I reported that Nissani had nearly a dozen cars towed from his now-closed Hyundai dealership on the border of Playa Vista and Culver City, apparently without warning, and the customers who had brought in their vehicles for service were slapped with thousands of dollars in fees from the towing company.
Jim Trainor, a Hyundai spokesman, said Nissani “moved vehicles that had been dropped off for service to an off-site facility in order to vacate the property, without informing Hyundai nor the customers who had vehicles at the dealership for service and repair.”
He said Nissani ended his relationship with the carmaker shortly afterward, on April 6. Nissani had been a Hyundai dealer since November 2013, Trainor said.
Nissani disputed that any bad blood existed between himself and Hyundai. He said he closed the dealership to use the property for other purposes. (It’s being developed as office space for Amazon, the former employees said; Nissani declined to comment on his plans.)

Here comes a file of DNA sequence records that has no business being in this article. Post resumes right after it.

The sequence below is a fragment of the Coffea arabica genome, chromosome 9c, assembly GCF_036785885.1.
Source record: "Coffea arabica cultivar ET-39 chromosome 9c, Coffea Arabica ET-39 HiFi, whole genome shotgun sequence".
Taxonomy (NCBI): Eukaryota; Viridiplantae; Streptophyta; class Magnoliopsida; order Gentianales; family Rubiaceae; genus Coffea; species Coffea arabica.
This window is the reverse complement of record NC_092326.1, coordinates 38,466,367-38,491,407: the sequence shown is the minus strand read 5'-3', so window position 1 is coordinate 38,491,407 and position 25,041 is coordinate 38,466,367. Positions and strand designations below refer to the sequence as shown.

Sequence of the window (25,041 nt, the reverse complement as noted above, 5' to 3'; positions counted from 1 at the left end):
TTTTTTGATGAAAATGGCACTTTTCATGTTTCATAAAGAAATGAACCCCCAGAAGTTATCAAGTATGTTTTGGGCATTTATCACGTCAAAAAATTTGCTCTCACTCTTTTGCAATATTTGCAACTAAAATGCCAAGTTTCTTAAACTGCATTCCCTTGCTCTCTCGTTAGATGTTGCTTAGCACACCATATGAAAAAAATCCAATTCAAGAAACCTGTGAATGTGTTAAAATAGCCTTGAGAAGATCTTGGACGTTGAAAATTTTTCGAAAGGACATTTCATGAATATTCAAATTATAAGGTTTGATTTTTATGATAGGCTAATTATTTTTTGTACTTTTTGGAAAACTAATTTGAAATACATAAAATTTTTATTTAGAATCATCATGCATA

Nissani insisted I had “mischaracterized” Trainor’s comments the first time around. He acknowledged drafting a letter he wanted Hyundai to submit to the Los Angeles Times disavowing my earlier column.
“I have no idea why Hyundai refused to do so,” Nissani said.
Perhaps I can help.
“There was nothing in my statements to you that was mischaracterized,” Trainor told me.
He said the carmaker stands by its earlier position that Nissani had towed people’s cars away without telling Hyundai or the customers.
A lawyer representing Nissani on Wednesday wrote to Hyundai’s regional general manager, Bob Kenney, with a threat of legal action if the company didn’t retract Trainor’s earlier comments.
Trainor once again told me he stands by what he said.
I heard from numerous Nissani customers after my column ran last week. They shared their own negative experiences with the car dealer, whose remaining lots continue to sell Chevrolet, Chrysler and Nissan vehicles, among other brands.
I also connected with former Nissani employees who, to put it nicely, were less than enthusiastic about Nissani’s business practices.
“It wasn’t a secret what was happening,” said Sina Afhami, 27, who said he worked on and off for Nissani since 2017 and was furloughed because of the coronavirus from his job as a floor manager at Nissani Brothers Chevrolet in Culver City. He said he quit the dealership May 22.